4 SOPS assumes control of first WGS satellite
By Staff Sgt. Wes Wright, 50th Space Wing Public Affairs
/ Published July 19, 2017
SCHRIEVER AIR FORCE BASE, Colo. -- The 4th Space Operations Squadron assumed control of its first wideband global SATCOM satellite during a ceremony July 14.
While there are eight other WGS satellites currently orbiting in the constellation managed by 4 SOPS, WGS-9 marked the first time the newly merged squadron assumed control of one. Previous assumptions of control happened under the recently deactivated 3rd Space Operations Squadron.
“Similar to what the F-35 is to the flying community, the WGS spacecraft is the new thing in military satellite communications – it’s the top of the line,” said Lt. Col. Armon Lansing. “There is no other spacecraft in the world that does what this one does.”
As the backbone of the U.S. military's global satellite communications, WGS provides flexible, high-capacity communications for the nation's warfighters through procurement and operation of the satellite constellation and the associated control systems.
WGS provides worldwide flexible, high data rate and long-haul communications for marines, soldiers, sailors, airmen, the White House Communication Agency, the U.S. State Department, international partners and other special users.
“Wideband communication provides the capability to send a large amount of data through space,” Lansing said. “Just like your typical ground systems: dial-up versus broadband versus fiber optic … as you step up your capability, you can get more data through the system. One WGS satellite has as much data throughput as the former defense support communication satellite system had in the entire constellation.”
1st Lt. Steven Ramos, 4 SOPS satellite engineer, is impressed by the capabilities brought on by the new satellite.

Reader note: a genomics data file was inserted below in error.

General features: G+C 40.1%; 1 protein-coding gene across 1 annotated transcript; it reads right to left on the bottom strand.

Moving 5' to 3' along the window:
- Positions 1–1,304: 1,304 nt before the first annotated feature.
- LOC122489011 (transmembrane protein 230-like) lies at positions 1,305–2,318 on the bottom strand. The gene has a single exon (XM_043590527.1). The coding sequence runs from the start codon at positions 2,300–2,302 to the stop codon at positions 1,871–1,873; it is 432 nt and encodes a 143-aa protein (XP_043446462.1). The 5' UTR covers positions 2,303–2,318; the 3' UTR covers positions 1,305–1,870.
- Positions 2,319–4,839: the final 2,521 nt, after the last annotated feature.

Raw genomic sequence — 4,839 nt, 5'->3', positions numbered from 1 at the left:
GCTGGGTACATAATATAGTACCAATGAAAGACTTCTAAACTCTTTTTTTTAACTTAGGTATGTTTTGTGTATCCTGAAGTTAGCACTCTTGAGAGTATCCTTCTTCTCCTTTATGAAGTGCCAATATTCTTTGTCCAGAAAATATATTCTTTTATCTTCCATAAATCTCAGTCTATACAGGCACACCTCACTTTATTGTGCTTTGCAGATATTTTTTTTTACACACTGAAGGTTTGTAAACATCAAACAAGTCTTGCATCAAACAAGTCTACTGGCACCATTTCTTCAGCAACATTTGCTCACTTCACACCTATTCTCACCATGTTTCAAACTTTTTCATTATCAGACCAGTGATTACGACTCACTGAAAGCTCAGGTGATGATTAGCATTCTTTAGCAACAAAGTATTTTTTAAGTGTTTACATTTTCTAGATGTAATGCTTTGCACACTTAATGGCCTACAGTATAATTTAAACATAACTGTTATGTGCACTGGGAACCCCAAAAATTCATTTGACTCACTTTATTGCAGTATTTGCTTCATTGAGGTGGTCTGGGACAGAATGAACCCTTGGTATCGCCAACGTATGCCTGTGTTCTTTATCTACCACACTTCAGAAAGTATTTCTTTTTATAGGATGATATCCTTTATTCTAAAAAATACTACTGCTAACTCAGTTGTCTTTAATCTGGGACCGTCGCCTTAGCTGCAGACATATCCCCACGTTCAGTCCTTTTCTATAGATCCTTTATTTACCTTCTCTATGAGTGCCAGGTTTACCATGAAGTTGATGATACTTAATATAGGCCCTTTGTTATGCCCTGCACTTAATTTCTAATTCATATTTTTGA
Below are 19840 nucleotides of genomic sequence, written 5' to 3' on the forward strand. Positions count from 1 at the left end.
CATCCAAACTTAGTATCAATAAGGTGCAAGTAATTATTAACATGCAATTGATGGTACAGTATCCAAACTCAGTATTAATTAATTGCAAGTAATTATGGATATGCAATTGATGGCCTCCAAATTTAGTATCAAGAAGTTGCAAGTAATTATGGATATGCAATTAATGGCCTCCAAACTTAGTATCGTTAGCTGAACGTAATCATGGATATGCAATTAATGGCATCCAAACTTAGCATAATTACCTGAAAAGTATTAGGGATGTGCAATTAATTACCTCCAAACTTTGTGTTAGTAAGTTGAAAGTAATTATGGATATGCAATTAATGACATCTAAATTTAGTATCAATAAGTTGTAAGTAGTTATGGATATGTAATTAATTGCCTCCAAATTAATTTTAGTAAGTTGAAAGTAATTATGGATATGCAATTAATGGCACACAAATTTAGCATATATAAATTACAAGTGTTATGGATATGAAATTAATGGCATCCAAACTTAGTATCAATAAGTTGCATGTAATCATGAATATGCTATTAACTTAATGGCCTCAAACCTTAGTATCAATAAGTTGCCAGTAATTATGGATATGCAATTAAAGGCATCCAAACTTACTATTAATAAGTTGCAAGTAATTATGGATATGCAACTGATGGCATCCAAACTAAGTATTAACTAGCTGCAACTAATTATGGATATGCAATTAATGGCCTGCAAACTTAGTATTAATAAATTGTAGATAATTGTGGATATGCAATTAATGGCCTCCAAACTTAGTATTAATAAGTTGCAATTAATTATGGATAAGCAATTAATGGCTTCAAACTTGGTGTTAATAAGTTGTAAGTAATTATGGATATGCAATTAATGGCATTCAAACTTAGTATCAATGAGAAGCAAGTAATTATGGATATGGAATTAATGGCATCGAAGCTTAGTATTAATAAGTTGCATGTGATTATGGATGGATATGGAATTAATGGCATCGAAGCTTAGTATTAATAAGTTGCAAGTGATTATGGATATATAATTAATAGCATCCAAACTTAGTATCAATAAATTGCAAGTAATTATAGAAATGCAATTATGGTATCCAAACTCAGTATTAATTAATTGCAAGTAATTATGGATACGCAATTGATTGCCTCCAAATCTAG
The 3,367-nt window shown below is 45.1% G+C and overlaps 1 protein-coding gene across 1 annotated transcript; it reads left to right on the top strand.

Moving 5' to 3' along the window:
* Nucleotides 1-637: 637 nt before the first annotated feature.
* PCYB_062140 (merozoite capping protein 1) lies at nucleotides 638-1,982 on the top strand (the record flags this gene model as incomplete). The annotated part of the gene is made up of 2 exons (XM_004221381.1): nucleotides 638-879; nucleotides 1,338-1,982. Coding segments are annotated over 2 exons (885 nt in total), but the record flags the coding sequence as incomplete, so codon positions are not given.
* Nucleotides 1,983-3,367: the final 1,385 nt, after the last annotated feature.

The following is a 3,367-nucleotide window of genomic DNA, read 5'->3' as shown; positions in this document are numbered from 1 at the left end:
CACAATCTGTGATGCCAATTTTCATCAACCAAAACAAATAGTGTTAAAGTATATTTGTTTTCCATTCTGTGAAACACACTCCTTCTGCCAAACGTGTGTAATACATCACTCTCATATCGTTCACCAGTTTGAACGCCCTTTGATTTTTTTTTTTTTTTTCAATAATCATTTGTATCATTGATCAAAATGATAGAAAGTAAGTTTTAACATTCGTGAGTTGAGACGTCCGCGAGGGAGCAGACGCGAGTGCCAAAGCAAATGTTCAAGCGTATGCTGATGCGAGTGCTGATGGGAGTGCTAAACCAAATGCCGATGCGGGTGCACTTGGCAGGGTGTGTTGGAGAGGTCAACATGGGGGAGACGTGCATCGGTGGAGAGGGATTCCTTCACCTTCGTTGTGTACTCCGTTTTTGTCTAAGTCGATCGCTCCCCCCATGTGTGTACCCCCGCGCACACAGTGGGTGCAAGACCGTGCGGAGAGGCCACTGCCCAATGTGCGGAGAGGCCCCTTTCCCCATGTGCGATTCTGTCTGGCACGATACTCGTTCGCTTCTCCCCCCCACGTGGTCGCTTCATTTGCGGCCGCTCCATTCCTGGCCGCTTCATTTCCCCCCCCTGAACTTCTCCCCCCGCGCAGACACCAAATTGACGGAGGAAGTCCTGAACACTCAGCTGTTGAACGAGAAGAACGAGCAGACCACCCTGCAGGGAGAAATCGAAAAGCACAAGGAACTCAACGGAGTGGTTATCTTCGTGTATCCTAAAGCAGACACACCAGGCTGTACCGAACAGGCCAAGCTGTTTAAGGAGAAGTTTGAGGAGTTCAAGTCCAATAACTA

“WGS increases the bandwidth of that constellation by about 13 percent,” Ramos said. “Just having that additional bandwidth allows us to support more users. Having more users to be able to get the mission done on the ground is a huge advantage to the warfighter.”
The satellite’s acquisition was not without significant effort from multiple parties, with Boeing having launched it in March. The spacecraft underwent rigorous orbit and payload testing before being handed over to the Air Force.
“To look across all the effort and work that it took, from the contractor who built it, to the people who launched it, to us receiving it, there is a lot of pride in bringing on this capability,” Lansing said. “It’s not just here comes number nine. It’s the ninth time we’re doing it, but a first for us.”
According to Lansing, an additional advantage the satellite brings is the ability to put more military users on a military satellite.
“The majority of our satellite communications even within the military have to rely on commercial satellites,” Lansing said. “We just have so much need that there isn’t enough capability up there. The introduction of WGS-9 allows us more capability to put those military users on a military network. Even as we increase capability, it’s very difficult to keep up with the need. While it won’t detract from what we need on the commercial side, it gives us more capability on the military side.”
The Air Force originally ordered six of the satellites from Boeing, but the speed, success and demand drove the purchase of four additional satellites.
“Advanced extremely high frequency would be at DSL speeds, this is beyond fiber optic speeds,” Lansing said.
Lansing saw the assumption of control as a way his newly merged team to crystalize.
“I think it’s going to be a pride thing for the entire crew,” Lansing said. “With the pride and comradery, the crews are very excited. I think the satellite vehicle operators take particular pride in this satellite.”
Ramos agreed with his commander.
“The comradery is definitely there, especially now that we’re all on the same ops floor,” Ramos said. “We talk back and forth as we learn about each other’s systems. There is a sense of team in that we’re all supporting similar missions.”
Senior Airman Elisha Patterson, 4 SOPS space vehicle evaluator, had the opportunity to send the first contact to the satellite.
“It was a great feeling,” Patterson said. “It went very smoothly. It was an honor to have that type of privilege.”
The Air Force is scheduled to receive its 10th WGS satellite sometime in 2018.